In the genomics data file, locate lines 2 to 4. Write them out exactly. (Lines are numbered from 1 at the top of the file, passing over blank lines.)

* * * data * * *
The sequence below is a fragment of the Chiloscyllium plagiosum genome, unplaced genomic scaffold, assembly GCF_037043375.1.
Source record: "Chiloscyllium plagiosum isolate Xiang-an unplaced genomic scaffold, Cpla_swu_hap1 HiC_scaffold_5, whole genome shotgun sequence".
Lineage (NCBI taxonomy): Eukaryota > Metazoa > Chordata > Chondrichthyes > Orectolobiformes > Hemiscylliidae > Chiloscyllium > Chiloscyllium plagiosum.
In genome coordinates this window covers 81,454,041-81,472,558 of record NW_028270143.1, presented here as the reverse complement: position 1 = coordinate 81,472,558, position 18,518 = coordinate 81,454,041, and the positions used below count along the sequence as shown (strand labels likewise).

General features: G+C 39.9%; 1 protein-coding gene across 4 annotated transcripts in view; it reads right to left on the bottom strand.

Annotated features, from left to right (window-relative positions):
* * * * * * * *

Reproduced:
Source record: "Chiloscyllium plagiosum isolate Xiang-an unplaced genomic scaffold, Cpla_swu_hap1 HiC_scaffold_5, whole genome shotgun sequence".
Lineage (NCBI taxonomy): Eukaryota > Metazoa > Chordata > Chondrichthyes > Orectolobiformes > Hemiscylliidae > Chiloscyllium > Chiloscyllium plagiosum.
In genome coordinates this window covers 81,454,041-81,472,558 of record NW_028270143.1, presented here as the reverse complement: position 1 = coordinate 81,472,558, position 18,518 = coordinate 81,454,041, and the positions used below count along the sequence as shown (strand labels likewise).